(Bloomberg) -- Pennsylvania officials ordered a recount in the too-close-to call Republican US Senate race between celebrity physician Mehmet Oz and former Bridgewater Associates CEO David McCormick.

Acting Pennsylvania Secretary of State Leigh Chapman said Oz currently has a lead of 902 votes over McCormick based on unofficial votes tallied so far, which by state law triggers an automatic recount. Counties can begin that process as soon as Friday and it must be completed by June 7.

“This automatic recount is intended to ensure that the count is accurate and that there is confidence in the results and outcome,” Chapman told reporters in Harrisburg. “I know Pennsylvanians and indeed people throughout the country have been following this race attentively and are eagerly awaiting the results.”

Unless waived by the candidates, a recount is automatically held in statewide races in Pennsylvania if the final unofficial margin falls within 0.5% of the total vote. The margin between Oz and McCormick meets that requirement, and Chapman said McCormick had not waived a recount.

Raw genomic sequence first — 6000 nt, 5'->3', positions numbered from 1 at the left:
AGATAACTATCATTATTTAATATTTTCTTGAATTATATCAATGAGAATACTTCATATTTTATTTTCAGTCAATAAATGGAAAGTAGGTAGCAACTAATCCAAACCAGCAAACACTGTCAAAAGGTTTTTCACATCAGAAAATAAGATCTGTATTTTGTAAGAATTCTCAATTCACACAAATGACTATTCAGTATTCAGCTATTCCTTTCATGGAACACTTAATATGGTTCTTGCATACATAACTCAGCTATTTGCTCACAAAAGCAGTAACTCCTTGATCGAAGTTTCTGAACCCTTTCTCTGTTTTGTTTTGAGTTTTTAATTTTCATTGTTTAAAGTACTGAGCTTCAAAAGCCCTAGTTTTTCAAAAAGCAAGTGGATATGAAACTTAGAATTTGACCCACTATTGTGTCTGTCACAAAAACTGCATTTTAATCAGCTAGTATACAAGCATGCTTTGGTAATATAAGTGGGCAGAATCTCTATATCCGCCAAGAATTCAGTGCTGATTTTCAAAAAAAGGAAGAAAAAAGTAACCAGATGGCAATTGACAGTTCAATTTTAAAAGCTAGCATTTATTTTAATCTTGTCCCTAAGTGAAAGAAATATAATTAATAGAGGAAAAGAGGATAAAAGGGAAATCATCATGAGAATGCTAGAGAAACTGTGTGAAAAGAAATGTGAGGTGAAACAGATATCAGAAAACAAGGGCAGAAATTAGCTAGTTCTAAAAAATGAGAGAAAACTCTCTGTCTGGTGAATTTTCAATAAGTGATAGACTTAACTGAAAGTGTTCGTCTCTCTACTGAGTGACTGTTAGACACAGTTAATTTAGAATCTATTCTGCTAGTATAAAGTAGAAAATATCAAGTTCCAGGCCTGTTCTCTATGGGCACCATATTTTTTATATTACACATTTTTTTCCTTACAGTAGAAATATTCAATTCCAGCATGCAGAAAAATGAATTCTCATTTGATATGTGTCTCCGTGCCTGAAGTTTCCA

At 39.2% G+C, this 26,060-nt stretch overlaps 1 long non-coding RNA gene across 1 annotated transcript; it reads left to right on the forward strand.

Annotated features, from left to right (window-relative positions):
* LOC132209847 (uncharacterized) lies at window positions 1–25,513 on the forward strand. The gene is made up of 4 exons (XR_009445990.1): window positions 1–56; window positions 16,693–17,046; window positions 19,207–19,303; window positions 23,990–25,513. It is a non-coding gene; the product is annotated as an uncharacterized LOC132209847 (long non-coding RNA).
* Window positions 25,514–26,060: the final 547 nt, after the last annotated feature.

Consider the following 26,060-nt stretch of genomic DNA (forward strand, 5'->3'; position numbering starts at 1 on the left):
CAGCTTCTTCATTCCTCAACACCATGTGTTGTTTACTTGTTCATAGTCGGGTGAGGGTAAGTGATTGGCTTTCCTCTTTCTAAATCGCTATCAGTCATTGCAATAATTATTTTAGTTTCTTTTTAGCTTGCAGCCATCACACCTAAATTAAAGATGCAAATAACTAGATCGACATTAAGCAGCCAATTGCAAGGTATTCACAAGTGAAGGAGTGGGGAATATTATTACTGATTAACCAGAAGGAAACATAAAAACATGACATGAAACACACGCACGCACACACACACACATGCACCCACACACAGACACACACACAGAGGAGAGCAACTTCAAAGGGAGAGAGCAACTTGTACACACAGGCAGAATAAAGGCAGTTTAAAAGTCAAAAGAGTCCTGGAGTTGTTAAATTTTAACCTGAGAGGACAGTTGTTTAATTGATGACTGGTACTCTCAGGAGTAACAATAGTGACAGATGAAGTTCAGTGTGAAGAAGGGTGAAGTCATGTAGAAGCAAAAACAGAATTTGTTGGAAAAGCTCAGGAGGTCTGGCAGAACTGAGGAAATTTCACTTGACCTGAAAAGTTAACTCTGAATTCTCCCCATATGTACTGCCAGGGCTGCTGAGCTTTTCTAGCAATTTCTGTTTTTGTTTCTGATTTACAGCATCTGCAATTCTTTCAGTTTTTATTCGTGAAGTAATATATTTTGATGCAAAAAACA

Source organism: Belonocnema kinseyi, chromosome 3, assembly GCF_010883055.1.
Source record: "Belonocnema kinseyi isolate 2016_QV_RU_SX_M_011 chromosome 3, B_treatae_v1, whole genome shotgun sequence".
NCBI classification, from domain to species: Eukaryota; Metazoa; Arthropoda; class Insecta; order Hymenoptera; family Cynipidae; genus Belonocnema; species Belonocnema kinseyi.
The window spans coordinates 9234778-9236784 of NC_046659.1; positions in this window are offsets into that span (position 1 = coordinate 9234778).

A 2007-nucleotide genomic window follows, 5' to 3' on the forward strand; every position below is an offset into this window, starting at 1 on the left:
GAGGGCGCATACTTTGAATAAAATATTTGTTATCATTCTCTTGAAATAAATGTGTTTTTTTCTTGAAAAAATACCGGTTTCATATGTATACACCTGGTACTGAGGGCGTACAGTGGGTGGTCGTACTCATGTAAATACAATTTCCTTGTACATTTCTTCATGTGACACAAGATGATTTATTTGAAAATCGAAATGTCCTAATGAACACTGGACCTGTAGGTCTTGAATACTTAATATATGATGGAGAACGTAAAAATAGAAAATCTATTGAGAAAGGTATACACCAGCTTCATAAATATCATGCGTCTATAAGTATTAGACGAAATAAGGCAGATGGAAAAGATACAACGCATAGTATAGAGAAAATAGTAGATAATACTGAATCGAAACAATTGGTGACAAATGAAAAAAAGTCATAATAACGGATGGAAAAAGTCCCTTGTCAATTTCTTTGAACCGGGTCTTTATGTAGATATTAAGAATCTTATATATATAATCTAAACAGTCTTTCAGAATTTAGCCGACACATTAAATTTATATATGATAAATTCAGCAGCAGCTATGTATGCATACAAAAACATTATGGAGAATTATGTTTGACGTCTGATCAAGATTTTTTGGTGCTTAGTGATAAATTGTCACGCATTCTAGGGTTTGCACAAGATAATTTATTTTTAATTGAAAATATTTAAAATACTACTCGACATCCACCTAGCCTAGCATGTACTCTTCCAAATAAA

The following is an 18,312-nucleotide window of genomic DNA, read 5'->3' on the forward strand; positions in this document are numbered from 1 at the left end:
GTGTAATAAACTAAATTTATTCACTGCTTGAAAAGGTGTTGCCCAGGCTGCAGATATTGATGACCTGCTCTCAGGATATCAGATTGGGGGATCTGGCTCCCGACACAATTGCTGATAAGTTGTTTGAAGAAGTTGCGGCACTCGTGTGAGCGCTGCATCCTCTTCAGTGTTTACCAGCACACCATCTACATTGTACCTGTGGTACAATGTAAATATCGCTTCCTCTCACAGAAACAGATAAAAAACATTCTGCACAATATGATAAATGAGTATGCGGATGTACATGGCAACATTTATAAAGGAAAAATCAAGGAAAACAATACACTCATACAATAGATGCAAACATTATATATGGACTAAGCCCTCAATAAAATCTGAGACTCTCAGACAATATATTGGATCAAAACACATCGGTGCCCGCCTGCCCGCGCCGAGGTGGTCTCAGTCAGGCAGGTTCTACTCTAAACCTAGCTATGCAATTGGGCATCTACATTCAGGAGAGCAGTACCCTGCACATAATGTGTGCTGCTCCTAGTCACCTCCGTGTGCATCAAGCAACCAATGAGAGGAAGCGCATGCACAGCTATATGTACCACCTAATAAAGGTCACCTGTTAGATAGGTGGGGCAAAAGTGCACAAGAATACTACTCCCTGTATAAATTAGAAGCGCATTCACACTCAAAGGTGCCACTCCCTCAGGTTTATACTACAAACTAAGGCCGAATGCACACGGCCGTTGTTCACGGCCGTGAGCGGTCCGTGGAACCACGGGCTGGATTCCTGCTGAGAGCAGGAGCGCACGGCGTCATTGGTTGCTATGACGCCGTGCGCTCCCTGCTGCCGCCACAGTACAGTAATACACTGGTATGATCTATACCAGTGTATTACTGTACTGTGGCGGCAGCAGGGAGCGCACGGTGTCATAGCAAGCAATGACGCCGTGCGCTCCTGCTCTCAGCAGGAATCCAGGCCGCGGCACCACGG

County boards of elections must recount all ballots using a different method than the initial tabulation, by hand or a different type of equipment, according to the state elections officials.

Since the commonwealth’s recount law was implemented in 2004, there have been three automatic statewide recounts and three times they were waived, with all three recounts producing the same result as the first, Chapman said.

Oz, former President Donald Trump’s endorsed candidate, and McCormick are sparring over whether to count absentee and mail-in ballots that voters submitted on time but failed to include a handwritten date on the outside envelope.

McCormick cites a federal appeals court ruling that the counties cannot reject the ballots, while Oz says that ruling doesn’t apply in this case.

Chapman said 65 of the commonwealth’s 67 counties have reported there are 860 undated Republican ballots, as well as about 10,000 provisional, absentee, military and overseas ballots still being reviewed by county elections boards to be counted.

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